Mindful Skin: Disability and the Ethics of Touch in Life Writing
Mintz, Susannah. "Mindful Skin: Disability and the Ethics of Touch in Life Writing." Life Writing 13.1 (2016): 47-62.
This essay theorises skin as a potential meeting point of Buddhist mindfulness, disability activism, and an ethics of care. The phenomenological turn in disability studies has redirected attention from social conditions to the materiality of the body, restoring discussions of pain, sexuality, and caregiving to disability praxis. Yet metaphors of health continue to suffuse philosophical work on moral agency and touch, and explanations of mindfulness tend similarly to assume a non-disabled physicality in their discussions of mind-body interaction. At the same time, little of the work on touch in the context of disability and pain focuses on the precise moment of contact between subjects. How, then, do we think and write about the symbolic import, and the psychotherapeutic value, of skin touching skin? Mindfulness practice begins with the belief that skin mediates between bodily and emotional states. If we take seriously the kind of skin-to-skin connection that might occur in instances where someone is in pain or has a disability, we might arrive at a more nuanced and sustainable notion of embodiment as the site of emotion, intelligence, and change. This in turn might foster ways of understanding ourselves as interdependent and corporeal beings, introducing the intensities and transformative potential of physical touch to the ways in which we conceptualise subjectivity.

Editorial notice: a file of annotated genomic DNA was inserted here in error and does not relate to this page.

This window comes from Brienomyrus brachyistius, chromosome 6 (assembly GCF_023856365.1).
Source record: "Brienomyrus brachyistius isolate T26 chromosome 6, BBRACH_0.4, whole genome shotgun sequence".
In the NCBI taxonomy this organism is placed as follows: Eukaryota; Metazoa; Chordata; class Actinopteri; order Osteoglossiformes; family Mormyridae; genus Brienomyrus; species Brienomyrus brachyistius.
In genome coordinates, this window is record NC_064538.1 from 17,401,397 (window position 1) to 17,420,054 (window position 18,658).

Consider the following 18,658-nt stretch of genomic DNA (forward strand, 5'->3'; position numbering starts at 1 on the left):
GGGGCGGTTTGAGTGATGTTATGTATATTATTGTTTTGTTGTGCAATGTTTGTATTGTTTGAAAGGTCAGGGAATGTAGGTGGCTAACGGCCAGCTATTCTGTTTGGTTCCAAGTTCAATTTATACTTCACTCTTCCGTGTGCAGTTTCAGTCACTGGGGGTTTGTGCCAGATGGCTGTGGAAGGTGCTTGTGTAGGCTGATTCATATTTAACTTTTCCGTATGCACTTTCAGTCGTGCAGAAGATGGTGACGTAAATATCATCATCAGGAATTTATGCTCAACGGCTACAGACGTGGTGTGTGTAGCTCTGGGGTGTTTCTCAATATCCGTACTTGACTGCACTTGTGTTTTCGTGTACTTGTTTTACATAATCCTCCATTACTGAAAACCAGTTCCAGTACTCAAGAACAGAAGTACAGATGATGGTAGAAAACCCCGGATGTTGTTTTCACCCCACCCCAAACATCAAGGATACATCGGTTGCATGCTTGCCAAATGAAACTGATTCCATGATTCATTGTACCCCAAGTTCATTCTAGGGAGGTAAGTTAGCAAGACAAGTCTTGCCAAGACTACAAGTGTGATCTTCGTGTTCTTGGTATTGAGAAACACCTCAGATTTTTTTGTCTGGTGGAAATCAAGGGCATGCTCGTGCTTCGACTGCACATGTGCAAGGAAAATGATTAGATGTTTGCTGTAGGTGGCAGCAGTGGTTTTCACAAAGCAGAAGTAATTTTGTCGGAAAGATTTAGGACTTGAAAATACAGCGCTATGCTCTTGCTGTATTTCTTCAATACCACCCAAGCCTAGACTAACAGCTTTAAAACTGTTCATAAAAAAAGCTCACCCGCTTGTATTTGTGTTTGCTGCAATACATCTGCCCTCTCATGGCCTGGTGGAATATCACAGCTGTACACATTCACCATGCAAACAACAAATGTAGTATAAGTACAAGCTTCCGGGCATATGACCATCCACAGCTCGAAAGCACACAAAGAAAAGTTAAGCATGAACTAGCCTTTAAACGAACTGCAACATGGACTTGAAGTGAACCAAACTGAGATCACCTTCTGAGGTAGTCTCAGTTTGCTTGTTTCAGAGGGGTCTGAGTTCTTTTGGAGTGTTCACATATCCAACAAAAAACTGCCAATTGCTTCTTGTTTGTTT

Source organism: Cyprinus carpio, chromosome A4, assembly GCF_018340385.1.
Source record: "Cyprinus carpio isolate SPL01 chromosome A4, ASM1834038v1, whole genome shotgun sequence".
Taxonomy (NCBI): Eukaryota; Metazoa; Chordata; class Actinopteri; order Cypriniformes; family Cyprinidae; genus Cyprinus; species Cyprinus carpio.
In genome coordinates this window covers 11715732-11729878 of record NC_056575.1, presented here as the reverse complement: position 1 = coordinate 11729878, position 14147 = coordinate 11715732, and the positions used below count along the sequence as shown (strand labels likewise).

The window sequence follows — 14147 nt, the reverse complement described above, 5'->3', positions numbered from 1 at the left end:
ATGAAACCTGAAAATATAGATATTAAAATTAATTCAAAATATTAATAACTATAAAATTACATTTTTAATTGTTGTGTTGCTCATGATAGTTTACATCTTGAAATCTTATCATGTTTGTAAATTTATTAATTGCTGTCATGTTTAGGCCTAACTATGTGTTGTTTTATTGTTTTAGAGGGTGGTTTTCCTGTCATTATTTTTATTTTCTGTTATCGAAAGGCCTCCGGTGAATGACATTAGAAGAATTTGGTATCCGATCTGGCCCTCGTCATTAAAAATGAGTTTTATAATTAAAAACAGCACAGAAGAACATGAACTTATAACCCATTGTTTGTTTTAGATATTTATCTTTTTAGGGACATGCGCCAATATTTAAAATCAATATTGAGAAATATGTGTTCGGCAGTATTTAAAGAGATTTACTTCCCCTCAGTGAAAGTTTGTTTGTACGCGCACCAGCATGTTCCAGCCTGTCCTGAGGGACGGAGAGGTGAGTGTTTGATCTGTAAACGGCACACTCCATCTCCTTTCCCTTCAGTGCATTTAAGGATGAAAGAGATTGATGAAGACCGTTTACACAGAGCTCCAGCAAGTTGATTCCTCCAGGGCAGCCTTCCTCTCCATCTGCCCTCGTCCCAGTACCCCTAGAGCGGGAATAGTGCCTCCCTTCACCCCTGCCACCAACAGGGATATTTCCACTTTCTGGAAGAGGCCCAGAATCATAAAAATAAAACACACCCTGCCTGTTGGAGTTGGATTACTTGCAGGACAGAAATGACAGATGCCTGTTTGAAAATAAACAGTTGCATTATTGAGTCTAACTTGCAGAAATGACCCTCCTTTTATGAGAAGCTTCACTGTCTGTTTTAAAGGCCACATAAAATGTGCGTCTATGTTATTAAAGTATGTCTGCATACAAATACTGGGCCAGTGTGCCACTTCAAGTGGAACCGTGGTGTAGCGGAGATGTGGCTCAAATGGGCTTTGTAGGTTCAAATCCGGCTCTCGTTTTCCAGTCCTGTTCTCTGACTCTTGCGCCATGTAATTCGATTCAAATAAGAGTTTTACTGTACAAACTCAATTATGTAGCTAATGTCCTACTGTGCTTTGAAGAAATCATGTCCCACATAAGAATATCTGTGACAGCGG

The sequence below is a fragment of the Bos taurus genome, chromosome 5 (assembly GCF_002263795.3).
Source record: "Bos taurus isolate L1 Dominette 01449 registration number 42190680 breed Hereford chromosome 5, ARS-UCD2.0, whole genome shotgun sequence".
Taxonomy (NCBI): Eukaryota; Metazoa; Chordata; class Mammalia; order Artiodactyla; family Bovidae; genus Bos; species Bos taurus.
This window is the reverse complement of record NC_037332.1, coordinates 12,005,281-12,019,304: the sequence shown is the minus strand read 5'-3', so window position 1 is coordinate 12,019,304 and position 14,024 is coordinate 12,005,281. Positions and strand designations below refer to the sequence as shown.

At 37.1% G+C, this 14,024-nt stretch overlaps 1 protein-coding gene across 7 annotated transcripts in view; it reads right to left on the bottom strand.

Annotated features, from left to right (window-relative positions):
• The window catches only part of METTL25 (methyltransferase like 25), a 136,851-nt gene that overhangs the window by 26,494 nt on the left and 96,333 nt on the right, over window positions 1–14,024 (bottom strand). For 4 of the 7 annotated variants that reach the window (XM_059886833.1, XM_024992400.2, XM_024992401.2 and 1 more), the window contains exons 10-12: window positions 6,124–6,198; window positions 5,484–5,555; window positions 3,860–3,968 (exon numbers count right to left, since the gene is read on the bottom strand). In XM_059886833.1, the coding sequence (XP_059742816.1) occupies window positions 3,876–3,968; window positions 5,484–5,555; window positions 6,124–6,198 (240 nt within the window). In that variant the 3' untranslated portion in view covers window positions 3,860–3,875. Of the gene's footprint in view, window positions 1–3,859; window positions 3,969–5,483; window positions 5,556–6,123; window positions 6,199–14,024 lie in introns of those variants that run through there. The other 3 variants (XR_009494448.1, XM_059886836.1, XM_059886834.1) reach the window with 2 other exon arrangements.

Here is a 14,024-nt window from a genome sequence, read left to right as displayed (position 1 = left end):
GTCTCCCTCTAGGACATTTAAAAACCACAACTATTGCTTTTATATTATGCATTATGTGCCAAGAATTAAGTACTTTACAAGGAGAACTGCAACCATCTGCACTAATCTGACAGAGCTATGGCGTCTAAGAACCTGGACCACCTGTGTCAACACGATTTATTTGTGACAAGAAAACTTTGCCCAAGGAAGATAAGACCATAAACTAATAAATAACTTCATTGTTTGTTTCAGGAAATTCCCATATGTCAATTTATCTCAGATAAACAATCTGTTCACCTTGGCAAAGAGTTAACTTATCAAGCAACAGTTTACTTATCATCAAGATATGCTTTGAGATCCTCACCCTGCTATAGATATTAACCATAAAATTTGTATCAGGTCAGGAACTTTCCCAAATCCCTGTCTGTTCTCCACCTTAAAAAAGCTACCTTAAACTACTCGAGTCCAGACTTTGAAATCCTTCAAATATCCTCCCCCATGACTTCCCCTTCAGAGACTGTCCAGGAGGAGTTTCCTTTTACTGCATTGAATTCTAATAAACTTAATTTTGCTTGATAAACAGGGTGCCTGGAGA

Disability studies, skin, Buddhism, mindfulness, touch, phenomenological theories of disability, embodiment, relationality, moral agency, mind-body theory